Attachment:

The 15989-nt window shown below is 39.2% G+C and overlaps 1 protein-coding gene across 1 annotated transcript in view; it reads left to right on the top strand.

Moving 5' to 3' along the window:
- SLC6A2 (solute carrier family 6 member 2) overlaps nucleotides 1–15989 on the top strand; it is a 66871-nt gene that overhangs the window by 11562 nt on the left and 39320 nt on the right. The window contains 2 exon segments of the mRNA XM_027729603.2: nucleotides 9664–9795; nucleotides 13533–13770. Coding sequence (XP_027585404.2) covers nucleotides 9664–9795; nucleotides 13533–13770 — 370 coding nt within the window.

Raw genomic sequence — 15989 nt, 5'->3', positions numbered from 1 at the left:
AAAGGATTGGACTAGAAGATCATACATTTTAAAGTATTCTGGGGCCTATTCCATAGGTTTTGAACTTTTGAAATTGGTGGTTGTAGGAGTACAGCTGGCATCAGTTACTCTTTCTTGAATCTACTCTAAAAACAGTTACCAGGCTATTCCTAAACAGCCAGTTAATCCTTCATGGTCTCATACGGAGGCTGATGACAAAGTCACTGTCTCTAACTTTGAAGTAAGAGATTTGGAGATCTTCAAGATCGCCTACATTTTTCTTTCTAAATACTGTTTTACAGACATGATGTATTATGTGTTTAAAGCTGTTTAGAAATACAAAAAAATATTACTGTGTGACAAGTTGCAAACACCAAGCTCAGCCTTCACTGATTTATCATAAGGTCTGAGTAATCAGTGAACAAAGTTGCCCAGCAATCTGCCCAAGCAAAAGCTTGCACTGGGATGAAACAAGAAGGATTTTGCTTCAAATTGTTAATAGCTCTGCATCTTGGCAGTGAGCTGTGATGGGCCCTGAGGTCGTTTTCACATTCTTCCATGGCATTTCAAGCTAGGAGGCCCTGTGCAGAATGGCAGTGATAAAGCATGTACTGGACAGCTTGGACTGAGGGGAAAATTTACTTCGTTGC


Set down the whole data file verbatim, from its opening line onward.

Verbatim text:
The 15989-nt window shown below is 39.2% G+C and overlaps 1 protein-coding gene across 1 annotated transcript in view; it reads left to right on the top strand.

Moving 5' to 3' along the window:
- SLC6A2 (solute carrier family 6 member 2) overlaps nucleotides 1–15989 on the top strand; it is a 66871-nt gene that overhangs the window by 11562 nt on the left and 39320 nt on the right. The window contains 2 exon segments of the mRNA XM_027729603.2: nucleotides 9664–9795; nucleotides 13533–13770. Coding sequence (XP_027585404.2) covers nucleotides 9664–9795; nucleotides 13533–13770 — 370 coding nt within the window.

Raw genomic sequence — 15989 nt, 5'->3', positions numbered from 1 at the left:
AAAGGATTGGACTAGAAGATCATACATTTTAAAGTATTCTGGGGCCTATTCCATAGGTTTTGAACTTTTGAAATTGGTGGTTGTAGGAGTACAGCTGGCATCAGTTACTCTTTCTTGAATCTACTCTAAAAACAGTTACCAGGCTATTCCTAAACAGCCAGTTAATCCTTCATGGTCTCATACGGAGGCTGATGACAAAGTCACTGTCTCTAACTTTGAAGTAAGAGATTTGGAGATCTTCAAGATCGCCTACATTTTTCTTTCTAAATACTGTTTTACAGACATGATGTATTATGTGTTTAAAGCTGTTTAGAAATACAAAAAAATATTACTGTGTGACAAGTTGCAAACACCAAGCTCAGCCTTCACTGATTTATCATAAGGTCTGAGTAATCAGTGAACAAAGTTGCCCAGCAATCTGCCCAAGCAAAAGCTTGCACTGGGATGAAACAAGAAGGATTTTGCTTCAAATTGTTAATAGCTCTGCATCTTGGCAGTGAGCTGTGATGGGCCCTGAGGTCGTTTTCACATTCTTCCATGGCATTTCAAGCTAGGAGGCCCTGTGCAGAATGGCAGTGATAAAGCATGTACTGGACAGCTTGGACTGAGGGGAAAATTTACTTCGTTGC